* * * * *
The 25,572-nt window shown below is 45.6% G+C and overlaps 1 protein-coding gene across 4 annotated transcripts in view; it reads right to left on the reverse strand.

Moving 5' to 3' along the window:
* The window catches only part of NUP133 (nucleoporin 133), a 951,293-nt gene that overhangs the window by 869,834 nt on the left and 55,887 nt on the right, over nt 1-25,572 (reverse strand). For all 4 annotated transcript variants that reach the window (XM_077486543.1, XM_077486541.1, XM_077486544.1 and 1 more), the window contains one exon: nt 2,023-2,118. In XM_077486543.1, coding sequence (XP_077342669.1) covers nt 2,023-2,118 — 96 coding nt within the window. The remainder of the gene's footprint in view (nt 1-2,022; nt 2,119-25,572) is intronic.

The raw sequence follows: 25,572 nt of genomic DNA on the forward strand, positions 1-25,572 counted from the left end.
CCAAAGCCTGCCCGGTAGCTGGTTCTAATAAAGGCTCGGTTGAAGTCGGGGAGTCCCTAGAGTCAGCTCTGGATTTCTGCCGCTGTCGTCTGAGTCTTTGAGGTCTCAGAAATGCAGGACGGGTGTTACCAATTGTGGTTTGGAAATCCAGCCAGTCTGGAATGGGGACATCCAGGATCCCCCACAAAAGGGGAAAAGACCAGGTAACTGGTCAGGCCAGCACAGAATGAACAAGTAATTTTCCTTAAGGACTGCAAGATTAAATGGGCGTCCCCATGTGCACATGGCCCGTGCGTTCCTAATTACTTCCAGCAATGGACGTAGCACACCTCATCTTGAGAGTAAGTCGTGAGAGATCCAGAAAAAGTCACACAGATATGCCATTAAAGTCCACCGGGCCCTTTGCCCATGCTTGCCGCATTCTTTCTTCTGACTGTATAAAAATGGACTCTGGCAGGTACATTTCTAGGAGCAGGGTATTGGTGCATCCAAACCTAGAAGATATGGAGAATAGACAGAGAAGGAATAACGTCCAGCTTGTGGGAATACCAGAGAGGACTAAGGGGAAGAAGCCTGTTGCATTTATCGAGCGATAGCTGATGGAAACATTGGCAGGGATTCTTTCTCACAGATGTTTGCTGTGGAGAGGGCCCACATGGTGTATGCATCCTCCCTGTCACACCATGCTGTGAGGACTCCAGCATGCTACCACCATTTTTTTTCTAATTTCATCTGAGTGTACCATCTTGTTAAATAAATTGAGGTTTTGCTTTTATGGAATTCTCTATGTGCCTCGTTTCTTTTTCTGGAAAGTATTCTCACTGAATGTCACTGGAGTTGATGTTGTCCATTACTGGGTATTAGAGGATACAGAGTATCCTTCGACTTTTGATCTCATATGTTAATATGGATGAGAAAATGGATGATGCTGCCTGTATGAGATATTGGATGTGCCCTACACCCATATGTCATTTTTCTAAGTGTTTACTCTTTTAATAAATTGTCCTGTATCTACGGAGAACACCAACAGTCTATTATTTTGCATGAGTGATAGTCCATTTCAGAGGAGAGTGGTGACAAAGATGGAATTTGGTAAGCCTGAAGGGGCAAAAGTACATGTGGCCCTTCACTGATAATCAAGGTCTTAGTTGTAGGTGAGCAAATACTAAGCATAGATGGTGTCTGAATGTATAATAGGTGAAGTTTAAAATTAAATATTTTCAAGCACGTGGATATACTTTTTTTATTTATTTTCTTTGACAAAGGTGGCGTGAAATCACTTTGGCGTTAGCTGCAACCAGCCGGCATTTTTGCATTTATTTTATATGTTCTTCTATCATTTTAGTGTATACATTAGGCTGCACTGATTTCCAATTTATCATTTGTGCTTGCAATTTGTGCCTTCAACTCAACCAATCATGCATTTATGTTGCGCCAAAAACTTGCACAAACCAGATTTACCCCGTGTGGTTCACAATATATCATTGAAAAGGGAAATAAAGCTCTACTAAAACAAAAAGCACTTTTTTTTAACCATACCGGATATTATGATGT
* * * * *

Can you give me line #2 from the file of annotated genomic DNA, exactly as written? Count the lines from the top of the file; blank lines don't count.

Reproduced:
Moving 5' to 3' along the window: